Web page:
The Queen of Versailles — A Hammer to Nail Review
As I left the screening of the documentary The Queen of Versailles, my immediate thought was, “This is why we can’t have nice things.” Director Lauren Greenfield has created a complicated, fascinating, and humbling film, perfectly calibrated to the zeitgeist. Election-year rhetoric aside, we remain in the ever-widening wake of the Great Recession, and Greenfield’s riches-to-rags story releases waves of conflicting emotion: pity, schadenfreude, guilt, empathy, disgust. With fortuitous—and perhaps shrewd—timing, her film captures an America in flux.
The Queen of Versailles tells the story of David and Jackie Siegel, a billionaire couple who were building the largest house in America, a 90,000-square-foot behemoth outside Orlando that they call Versailles. Or “Ver-size”: one of the film’s running gags is how Jackie—and, later, the broker tasked with trying to unload the house—mis-pronounces the name. The home is a pastiche, modeled on the monarchical French palace as well as the Vegas fabrication of Paris, but truly American in its ambition, tackiness, and ostentatious disregard for its surroundings. David Siegel runs Westgate Resorts, one of the largest time-share companies in the world, and he built his empire by selling timeshares (“luxury” fantasy vacations) to people who can’t really afford it. As the pitch goes, if everyone wants to be rich, then “the next best thing is to feel rich.” This is how they reel in “the Walmart customer,” or in Westgate-speak, “the mooch,” because they get free show tickets in exchange for listening to the sales pitch. Watching a Westgate employee close a sale is a distressing experience.
At the start of the film David is on top, smug about his achievements, which in his estimation include getting George W. Bush elected. How? He’d rather not say, because “it may not necessarily have been legal.” In addition to Republicans, David also has a fondness for milk-fed beauty queens, and Jackie, a model and former Miss Florida, is exactly his type. When she became Mrs. Siegel, Jackie left behind past failures — a darkness only hinted at — to become the Queen of Versailles, a cosseted life that includes chauffeured cars and a litany of (foreign) housekeepers and nannies to help raise the Siegel’s brood of eight (seven children of their own plus an adopted niece). Their 26,000-square-foot “starter mansion” is packed to the gills, necessitating the construction of Versailles. With plans including a bowling alley, ice rink, health spa, and baseball diamond, the Siegels will want for nothing.
Greenfield’s initial presentation of the Siegels is coy, but nonetheless comes across as subtly mocking. When their fortunes take a downward turn, the family surprisingly allowed Greenfield to continue filming them, which has a curious effect: we are drawn closer by their vulnerability, but can also see the universal resonance in their downfall. Versailles was to have been David’s crowning glory, what Greenfield calls “the ultimate realization of the American dream.” Instead, it remains half-completed, an unintentional monument to the years of cancerous, cavernous excess.
David’s response is to retreat from the family, holing up in his office amidst piles of paperwork. Jackie tries to be chipper and resourceful in the face of their financial hardship, but whatever her meager roots, she seems desperately, sometimes carelessly, out of touch. It can be funny, like when Jackie expects her Hertz rental car to come with a driver. She goes discount retail for her Christmas shopping, but compulsively piles a fleet of shopping carts full of gifts. Unlike catered fetes of yore, the holiday party is now a stripped-down affair, but it’s somehow still necessary to make the nanny dress up in a Rudolph the Red-Nosed Reindeer costume for everyone else’s entertainment. It’s a cringe-worthy moment that comes across as a humiliating abuse of power.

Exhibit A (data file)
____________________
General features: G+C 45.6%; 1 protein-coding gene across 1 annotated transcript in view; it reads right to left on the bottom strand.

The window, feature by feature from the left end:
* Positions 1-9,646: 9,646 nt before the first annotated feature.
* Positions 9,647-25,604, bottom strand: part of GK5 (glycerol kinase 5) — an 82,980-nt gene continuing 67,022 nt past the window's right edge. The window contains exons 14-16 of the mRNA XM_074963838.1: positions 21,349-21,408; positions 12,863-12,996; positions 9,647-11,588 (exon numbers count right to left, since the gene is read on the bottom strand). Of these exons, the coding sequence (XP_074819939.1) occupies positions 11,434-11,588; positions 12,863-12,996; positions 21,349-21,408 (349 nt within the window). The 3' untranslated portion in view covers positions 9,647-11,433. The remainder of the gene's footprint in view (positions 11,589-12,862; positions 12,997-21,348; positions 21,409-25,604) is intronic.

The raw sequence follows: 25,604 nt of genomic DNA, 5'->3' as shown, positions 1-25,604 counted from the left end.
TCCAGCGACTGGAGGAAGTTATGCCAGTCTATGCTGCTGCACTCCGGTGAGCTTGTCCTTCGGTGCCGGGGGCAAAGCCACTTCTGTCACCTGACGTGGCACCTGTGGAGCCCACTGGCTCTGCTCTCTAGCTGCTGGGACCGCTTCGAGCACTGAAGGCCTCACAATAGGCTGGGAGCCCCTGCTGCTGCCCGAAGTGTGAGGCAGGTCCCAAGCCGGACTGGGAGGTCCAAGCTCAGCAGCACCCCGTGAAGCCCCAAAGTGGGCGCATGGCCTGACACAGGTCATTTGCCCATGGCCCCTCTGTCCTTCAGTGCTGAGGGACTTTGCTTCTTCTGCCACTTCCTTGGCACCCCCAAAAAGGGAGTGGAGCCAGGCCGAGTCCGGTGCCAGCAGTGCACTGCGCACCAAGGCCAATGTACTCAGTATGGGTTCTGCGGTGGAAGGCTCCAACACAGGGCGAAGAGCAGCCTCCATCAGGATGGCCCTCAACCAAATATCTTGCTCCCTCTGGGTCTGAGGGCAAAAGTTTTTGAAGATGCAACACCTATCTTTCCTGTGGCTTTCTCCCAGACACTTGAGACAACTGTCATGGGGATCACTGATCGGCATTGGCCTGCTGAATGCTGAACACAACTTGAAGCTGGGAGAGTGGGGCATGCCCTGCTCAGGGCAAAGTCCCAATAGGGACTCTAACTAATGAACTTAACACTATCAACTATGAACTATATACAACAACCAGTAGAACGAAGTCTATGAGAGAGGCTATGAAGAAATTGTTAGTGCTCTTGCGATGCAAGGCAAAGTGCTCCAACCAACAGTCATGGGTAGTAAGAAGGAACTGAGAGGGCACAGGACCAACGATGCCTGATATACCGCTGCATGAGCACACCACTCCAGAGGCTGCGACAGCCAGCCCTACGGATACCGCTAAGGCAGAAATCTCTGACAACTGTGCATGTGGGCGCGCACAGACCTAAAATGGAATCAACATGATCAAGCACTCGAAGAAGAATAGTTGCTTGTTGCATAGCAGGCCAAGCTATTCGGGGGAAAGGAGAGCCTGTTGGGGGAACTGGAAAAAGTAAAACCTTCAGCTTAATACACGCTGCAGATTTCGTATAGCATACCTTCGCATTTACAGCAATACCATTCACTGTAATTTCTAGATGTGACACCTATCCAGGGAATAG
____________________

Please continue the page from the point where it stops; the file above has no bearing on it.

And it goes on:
Jackie seems kindhearted, but the family’s attitude toward the nannies and housekeepers is often dismissive. On a rueful tour of the unfinished palace, Jackie turns to her housekeeper and points out that on “the bright side, you won’t have to clean this house.” Greenfield takes note of this, deliberately including interviews with some of the maids and nannies in her narrative. Surrounded by such a glut of wealth, they work around the clock to send money back to families they never get to see, and their teary-eyed exhaustion is touching and disturbing.
As it turns out, what David Siegel saw in the gilded mirror didn’t please him: he is now suing Lauren Greenfield for defamation. It’s obvious that Greenfield manipulates her material to craft a certain arc, but I got the sense that she’s less interested in exposing the Siegels than in exposing something about our national character. The Siegels function as a sort of cautionary tale, and a representation of the American Dream of which Greenfield is critical. It’s obvious that Jackie and David weren’t born with money, but they had an admirable amount of hustle. As Nathanael West puts it in The Day Of The Locust, “It is hard to laugh at the need for beauty and romance, no matter how tasteless, even horrible, the results of that need are.” If in the end The Queen of Versailles uses the Siegel’s story, it’s to reflect on the malleability of American identity, and about the bitter striving that often breeds success. David Siegel shouldn’t complain — even filmmakers are entitled to a hustle of their own.
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